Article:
The role of total body irradiation (TBI) in allogeneic hematopoietic stem cell transplantation (HCT) for adult acute lymphoblastic leukemia (ALL) remains controversial. Therefore, we investigated long-term treatment outcomes of transplanted ALL patients aiming to identify prognostic factors and the impact of conditioning. We enrolled consecutive ALL patients transplanted from 1990 to 2016, following TBI- or busulfan (Bu)-based conditioning regimen. We studied 151 ALL patients transplanted in first complete remission (CR) (60), other CR (33), or relapsed/refractory disease (58) from sibling (87), and HLA-matched (42) or mismatched (17) unrelated and alternative donors (5). High-dose fractionated TBI-based conditioning was administered in 84. No differences were observed in baseline characteristics, except for disease stage at transplant, donor type, and graft source. With a follow-up of 19.0 (0.5–170.5) in TBI and 14.5 (1.2–319.1) months in non-TBI patients, there was no difference in acute (grades II–IV) or chronic GVHD, thrombotic microangiopathy, and bacterial or fungal infections. Only viral infections were significantly increased in the non-TBI group. There was no significant difference in the cumulative incidence (CI) of treatment-related or relapse mortality and disease-free or overall survival (OS). In the multivariate analysis, unfavorable pre-transplant predictors of OS were age (p = 0.024), advanced disease stage (p = 0.007), and female-to-male donor (p = 0.006). Interestingly, TBI patients younger than 40 years had significantly higher OS (55.1%, p = 0.023) and DFS (48.6%, p = 0.020). In conclusion, high-dose TBI is feasible in younger patients providing better survival. The choice between TBI- or Bu-conditioning regimens remains challenging.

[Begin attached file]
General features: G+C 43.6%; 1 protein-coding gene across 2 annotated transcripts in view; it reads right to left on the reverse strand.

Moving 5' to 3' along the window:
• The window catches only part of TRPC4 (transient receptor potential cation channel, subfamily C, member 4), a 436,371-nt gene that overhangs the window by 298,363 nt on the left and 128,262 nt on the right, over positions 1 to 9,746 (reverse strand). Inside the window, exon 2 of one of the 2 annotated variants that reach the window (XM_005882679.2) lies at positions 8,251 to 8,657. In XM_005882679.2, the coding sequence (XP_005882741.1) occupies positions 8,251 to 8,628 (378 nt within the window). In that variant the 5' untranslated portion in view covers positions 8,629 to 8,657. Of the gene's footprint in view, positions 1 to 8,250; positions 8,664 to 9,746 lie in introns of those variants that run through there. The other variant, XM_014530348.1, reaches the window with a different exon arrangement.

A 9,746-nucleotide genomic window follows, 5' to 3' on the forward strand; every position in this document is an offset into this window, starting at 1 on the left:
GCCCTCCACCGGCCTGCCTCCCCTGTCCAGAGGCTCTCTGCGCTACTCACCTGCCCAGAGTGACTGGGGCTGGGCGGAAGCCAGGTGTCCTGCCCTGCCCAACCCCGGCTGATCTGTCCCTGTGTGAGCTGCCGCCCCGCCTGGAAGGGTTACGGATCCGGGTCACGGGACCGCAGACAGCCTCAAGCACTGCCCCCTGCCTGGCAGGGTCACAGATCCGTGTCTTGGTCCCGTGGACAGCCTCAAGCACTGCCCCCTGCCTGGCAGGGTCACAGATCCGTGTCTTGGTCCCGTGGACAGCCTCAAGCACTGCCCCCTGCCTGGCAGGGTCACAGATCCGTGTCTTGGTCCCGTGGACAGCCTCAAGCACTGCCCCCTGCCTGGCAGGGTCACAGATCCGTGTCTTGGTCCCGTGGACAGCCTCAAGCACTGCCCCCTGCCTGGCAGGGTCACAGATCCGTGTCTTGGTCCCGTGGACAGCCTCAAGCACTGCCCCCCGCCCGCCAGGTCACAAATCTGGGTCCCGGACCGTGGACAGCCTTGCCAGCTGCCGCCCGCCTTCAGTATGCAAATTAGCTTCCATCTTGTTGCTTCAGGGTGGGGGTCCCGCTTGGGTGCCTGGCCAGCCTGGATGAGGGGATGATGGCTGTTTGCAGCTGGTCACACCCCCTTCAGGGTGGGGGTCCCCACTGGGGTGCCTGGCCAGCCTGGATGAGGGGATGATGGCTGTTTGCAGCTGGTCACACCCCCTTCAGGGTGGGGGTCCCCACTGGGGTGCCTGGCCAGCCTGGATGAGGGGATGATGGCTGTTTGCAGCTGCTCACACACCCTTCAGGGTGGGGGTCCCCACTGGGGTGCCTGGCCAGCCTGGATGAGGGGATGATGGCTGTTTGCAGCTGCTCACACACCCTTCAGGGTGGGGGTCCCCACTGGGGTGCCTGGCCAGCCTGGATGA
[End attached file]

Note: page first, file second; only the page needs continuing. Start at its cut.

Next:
Annals of Hematology – Springer Journals
Published: Jun 5, 2018
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